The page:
Offers were being invited to buy the Baltic Silja Line and New York Harbour Seastreak Operations. Non-core Silja Line ships were to be sold.
After much recent speculation the company has announced the closure of its Hoverspeed operation on the English channel. Hoverspeed said that last scheduled sailings of would be the 17:30 hours crossing from Dover returning from Calais at 20:15 on Monday 7 November 2005.
The two SR-N4 hovercraft PRINCESS MARGARET and PRINCESS ANNE have been reported sold. Though the new owners have not been officially identified online gossip suggests the craft may have been sold possibly as a source of engine parts for the gas-turbine powered heritage vessel BRAVE CHALLENGER. BRAVE CHALLENGER was built as a private yacht for Stavros Niarchos based on the Vosper Thonycroft Brave Class MTB's. It requires Proteus engines as fitted to the hovercraft and can operate at speeds up to 60 knots.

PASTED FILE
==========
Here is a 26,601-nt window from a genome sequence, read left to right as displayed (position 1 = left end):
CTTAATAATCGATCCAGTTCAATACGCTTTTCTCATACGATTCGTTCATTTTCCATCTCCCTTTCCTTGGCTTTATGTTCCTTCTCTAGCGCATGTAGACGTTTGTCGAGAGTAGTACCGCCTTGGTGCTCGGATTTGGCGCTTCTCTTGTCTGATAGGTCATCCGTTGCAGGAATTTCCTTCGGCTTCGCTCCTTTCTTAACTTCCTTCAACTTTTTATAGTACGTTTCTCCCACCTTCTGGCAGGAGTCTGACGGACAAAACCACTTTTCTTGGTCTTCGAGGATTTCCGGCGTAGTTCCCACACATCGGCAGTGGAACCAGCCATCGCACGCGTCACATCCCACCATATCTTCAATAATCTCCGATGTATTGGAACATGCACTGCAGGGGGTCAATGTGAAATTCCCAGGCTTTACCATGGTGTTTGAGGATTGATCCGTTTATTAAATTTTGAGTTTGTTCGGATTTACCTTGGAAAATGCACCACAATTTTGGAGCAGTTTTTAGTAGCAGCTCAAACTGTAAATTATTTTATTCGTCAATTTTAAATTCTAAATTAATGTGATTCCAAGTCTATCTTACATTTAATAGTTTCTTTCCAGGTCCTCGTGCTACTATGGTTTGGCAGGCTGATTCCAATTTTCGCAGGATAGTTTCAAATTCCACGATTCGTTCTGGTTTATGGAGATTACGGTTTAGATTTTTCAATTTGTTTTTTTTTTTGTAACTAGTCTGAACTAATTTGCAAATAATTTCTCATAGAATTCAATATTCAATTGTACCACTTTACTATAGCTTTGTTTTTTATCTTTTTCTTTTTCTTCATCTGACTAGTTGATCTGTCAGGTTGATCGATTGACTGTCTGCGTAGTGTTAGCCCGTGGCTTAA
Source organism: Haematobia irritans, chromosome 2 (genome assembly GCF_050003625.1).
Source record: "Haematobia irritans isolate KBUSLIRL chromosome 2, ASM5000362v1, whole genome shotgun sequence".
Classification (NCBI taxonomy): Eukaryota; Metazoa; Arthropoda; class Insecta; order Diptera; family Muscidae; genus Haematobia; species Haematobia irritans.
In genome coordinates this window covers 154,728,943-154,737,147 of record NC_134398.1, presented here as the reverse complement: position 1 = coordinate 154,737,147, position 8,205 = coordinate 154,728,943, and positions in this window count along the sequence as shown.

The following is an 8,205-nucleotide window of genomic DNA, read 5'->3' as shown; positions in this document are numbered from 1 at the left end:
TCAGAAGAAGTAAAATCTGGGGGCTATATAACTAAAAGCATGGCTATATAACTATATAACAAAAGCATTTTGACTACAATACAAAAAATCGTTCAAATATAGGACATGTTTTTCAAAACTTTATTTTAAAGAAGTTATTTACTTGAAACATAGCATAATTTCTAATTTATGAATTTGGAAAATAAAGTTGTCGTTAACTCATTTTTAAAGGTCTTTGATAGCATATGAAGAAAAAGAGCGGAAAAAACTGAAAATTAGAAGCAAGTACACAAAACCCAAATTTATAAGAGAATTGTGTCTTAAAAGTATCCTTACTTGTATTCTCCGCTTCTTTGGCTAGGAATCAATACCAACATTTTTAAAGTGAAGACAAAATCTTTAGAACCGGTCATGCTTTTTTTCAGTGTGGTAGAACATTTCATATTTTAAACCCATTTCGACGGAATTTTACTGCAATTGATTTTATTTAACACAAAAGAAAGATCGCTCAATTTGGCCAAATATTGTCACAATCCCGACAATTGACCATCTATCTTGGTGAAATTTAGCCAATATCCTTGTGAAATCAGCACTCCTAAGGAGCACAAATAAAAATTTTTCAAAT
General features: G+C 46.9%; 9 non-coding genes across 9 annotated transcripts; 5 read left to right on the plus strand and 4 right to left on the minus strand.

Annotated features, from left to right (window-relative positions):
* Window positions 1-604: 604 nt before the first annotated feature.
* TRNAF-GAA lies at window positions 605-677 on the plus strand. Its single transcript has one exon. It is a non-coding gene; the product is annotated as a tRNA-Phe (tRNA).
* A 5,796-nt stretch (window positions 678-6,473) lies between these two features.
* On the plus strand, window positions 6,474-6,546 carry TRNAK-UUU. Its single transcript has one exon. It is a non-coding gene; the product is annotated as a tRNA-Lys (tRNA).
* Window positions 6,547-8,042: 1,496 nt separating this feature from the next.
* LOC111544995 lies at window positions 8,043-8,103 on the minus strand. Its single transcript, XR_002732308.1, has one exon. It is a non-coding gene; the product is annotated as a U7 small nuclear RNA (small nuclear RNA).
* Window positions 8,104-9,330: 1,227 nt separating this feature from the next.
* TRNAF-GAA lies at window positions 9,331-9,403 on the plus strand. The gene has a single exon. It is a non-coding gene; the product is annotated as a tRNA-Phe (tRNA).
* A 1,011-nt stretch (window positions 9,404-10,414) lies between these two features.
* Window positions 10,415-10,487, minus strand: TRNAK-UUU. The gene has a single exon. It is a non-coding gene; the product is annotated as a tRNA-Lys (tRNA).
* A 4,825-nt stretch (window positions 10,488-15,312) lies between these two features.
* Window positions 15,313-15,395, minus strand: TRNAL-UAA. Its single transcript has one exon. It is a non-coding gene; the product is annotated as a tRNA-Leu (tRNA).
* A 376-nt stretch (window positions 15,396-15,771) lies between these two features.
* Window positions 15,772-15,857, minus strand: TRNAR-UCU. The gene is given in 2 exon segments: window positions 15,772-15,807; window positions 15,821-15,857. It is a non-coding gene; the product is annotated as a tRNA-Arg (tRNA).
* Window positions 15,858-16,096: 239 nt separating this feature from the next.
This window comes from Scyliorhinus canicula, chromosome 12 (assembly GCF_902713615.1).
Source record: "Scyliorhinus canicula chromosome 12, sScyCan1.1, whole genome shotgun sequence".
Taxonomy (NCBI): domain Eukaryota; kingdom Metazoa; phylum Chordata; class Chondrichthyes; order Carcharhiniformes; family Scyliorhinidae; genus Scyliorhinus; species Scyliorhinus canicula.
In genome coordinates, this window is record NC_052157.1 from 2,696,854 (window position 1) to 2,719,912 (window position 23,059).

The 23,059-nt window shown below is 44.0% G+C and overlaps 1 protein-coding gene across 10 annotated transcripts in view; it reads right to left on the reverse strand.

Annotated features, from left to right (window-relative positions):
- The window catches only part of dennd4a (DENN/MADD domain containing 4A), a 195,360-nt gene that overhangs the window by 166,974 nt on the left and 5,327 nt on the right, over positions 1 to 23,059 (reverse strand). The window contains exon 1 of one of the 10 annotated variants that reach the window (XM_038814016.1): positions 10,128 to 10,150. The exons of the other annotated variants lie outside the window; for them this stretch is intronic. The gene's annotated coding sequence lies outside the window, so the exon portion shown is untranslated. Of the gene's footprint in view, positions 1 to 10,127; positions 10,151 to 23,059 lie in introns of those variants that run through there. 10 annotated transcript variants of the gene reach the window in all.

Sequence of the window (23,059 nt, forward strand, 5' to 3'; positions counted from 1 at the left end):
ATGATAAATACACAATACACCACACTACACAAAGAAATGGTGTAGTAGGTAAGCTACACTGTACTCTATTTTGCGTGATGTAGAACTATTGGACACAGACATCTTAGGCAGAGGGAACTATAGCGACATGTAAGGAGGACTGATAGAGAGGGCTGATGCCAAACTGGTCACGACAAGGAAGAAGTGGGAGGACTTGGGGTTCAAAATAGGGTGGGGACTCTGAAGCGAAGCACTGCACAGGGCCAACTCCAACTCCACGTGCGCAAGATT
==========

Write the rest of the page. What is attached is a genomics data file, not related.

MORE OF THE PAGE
A FERRY WEIGHTY PROBLEM
Britain's expanding waistlines have forced a safety review on Cornwall's ferries.
The boats' stability has in the past been calculated using an average passenger weight of 64kg. (10st 1lb) But that figure dates back to the 1950s - and marine safety officials have been alarmed to discover that since then, the average Briton has put on one and a half stone.
So now, all ferries in Cornwall have got to carry out stability tests with a full complement of passengers, based on the new average weight - 75kg (11st 8lb).
One company keen to get people to help test its ferries is offering free pasties and beer to volunteers.